Guest Feature: Heirloom Tomato Tart
Last Sunday morning, I was enjoying coffee and pancakes with my family over an episode of “Goldie and Bear.” Usually I’m half tuned in to my daughter’s cartoons, but one of the scenes in this episode caught my eye. “Goldie’s Do-Over Day,” a story about a spell “that lets you do things over. lt comes in handy when you make a mistake.”
I flashed to several years ago, one Friday night, when I attempted to make homemade pizza for my friends. I’ll never forget my roommate Amber and our friend Josh, who kindly ate the toppings off of raw, burnt pizza dough, to spare my feelings. Thinking about that night, I started to have memories of about a million other baking mishaps. Like Goldie, I would have used “do-over” potion again and again, if I had it.
But as the episode continued, the spell began to backfire. Goldie became increasingly more obsessed with being perfect. Re-doing everything just led to different mistakes, even worse than the original. And ironically, the more attempts at being flawless, the more flaws.
When I think back to my pizza gone wrong, I don’t feel any disappointment. I only remember laughing with my friends. Amber and Josh’s willingness to endure indigestion sealed our bond for life. It also set me on a mission to find an alternative. The result of my research: an easy and creative twist on homemade pizza….An Heirloom Tomato Tart.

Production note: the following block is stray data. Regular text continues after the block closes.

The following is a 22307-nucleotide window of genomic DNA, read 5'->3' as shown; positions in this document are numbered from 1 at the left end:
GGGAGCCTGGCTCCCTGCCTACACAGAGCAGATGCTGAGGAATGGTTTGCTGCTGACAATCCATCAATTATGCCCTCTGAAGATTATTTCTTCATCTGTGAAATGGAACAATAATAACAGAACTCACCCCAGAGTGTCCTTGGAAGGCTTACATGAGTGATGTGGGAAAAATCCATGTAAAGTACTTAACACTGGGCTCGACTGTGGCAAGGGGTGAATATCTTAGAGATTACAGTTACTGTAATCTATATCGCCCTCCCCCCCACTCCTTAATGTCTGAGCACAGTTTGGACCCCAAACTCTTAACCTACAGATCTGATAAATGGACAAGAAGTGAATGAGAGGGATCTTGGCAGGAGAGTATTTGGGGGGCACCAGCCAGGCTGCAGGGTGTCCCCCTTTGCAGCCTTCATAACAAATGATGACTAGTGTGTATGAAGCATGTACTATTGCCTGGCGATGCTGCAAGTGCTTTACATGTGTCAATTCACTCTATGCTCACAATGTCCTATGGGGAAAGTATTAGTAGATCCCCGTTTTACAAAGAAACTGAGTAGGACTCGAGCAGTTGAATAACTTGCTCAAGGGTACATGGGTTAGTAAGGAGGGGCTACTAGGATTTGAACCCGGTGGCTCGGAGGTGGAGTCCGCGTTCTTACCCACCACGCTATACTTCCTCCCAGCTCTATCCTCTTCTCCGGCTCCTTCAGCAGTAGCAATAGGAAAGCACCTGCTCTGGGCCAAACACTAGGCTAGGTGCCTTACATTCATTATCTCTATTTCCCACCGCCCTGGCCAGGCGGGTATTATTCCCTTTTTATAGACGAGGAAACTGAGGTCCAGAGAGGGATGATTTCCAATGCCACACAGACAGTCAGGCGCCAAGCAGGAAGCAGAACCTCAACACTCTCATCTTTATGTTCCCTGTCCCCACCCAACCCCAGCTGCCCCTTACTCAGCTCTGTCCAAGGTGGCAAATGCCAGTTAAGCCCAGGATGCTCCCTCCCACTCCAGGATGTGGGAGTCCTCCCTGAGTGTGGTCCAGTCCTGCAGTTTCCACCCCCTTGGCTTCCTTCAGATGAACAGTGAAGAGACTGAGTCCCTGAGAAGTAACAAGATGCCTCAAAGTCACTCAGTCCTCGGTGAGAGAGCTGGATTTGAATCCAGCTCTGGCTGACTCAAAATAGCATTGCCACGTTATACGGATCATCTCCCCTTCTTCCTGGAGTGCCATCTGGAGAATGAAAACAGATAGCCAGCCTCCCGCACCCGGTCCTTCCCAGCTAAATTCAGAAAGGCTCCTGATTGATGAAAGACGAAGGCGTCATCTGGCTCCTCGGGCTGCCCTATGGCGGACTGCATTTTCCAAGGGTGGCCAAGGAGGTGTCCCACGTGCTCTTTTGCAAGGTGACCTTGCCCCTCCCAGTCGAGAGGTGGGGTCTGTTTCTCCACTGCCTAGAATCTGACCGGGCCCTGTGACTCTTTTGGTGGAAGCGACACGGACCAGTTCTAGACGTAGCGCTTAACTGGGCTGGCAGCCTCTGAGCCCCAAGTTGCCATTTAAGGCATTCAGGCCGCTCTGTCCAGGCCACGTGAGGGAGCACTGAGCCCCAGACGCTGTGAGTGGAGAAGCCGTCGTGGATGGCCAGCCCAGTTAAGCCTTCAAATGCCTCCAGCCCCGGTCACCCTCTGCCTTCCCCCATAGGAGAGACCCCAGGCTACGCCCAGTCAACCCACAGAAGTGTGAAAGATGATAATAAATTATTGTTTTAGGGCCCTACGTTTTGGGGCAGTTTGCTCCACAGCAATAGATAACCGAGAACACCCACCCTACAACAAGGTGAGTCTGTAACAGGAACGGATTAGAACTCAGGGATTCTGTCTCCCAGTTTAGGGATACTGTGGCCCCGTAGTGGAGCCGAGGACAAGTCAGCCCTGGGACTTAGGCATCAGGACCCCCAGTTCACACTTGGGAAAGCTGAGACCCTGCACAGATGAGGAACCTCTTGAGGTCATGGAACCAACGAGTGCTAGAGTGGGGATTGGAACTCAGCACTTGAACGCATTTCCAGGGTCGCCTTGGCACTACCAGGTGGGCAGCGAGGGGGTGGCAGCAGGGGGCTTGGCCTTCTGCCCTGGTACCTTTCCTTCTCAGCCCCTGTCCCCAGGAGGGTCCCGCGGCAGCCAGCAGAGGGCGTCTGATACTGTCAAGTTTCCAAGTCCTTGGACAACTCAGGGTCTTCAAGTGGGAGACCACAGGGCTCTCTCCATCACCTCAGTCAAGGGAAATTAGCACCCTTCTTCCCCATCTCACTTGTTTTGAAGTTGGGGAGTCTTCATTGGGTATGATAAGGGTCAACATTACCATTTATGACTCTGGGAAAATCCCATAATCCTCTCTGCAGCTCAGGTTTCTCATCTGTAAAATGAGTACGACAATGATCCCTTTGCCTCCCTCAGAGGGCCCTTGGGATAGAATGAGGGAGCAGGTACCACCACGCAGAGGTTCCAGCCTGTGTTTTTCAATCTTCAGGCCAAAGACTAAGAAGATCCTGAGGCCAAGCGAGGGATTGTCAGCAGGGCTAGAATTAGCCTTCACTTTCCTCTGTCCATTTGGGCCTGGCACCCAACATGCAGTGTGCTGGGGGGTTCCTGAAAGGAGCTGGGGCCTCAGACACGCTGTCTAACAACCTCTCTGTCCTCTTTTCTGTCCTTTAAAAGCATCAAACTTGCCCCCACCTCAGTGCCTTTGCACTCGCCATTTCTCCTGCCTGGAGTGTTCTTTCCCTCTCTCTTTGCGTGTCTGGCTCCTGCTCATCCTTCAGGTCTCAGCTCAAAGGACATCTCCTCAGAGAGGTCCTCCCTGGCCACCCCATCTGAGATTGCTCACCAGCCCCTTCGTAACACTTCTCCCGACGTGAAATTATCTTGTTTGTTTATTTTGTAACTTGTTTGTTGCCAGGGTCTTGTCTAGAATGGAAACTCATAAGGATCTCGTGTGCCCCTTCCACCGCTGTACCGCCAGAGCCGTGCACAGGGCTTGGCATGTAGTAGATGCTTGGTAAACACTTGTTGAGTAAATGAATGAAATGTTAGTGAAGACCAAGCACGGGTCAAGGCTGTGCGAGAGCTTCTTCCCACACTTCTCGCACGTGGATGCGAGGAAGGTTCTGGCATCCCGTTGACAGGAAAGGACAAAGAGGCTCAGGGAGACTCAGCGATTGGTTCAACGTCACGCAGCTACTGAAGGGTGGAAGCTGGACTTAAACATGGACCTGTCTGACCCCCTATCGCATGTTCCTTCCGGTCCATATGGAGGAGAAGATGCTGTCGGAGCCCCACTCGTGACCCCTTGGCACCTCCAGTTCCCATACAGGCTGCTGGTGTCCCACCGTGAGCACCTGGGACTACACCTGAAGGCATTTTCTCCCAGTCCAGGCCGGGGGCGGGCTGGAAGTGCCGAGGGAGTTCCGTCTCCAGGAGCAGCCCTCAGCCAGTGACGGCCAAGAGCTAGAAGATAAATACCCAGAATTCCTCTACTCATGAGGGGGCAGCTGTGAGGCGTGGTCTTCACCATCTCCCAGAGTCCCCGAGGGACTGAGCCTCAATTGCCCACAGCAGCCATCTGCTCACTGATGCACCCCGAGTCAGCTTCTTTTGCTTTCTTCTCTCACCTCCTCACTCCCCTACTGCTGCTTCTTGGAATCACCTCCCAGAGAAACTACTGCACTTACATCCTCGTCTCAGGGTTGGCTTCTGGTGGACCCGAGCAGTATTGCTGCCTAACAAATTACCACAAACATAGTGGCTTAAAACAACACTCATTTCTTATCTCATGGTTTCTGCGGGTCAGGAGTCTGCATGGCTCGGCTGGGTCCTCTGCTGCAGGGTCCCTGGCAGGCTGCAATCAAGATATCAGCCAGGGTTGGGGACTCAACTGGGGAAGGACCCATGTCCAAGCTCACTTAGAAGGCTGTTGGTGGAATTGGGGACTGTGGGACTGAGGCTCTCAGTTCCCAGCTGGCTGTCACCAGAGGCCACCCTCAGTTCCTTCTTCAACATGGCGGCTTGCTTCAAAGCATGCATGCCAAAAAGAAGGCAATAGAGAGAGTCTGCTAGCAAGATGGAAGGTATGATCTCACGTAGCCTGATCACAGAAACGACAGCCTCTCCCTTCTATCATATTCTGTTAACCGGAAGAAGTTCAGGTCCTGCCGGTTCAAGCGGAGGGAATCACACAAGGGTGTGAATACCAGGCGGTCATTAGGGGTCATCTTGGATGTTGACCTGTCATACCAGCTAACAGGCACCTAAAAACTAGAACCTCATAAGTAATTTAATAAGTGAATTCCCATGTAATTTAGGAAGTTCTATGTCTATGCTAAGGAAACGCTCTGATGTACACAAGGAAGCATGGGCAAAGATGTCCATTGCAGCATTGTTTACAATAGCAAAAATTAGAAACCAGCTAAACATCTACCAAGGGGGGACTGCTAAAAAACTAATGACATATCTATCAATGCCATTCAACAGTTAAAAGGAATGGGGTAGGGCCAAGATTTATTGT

This recipe is one of my favorites because it allows some wiggle room, a little margin for error. The measurements and the ingredients don’t have to be exact and the tomatoes can be mixed and matched. Any grated cheese will do. I’ve never made it exactly the same way, mostly because I measured something wrong, or ran out of this or that. But, flaws and all, I’ve never needed a “do-over.”
When my friend Nicole told me she would be in town with her family, I knew this Tart was the exact dish that I wanted to make for them. And just as I had hoped, our kids couldn’t resist joining in on the process. A little too much flour, an extra scoop of mustard, and a few uneven handfuls of cheese later, the tart was still…perfect, my favorite version yet.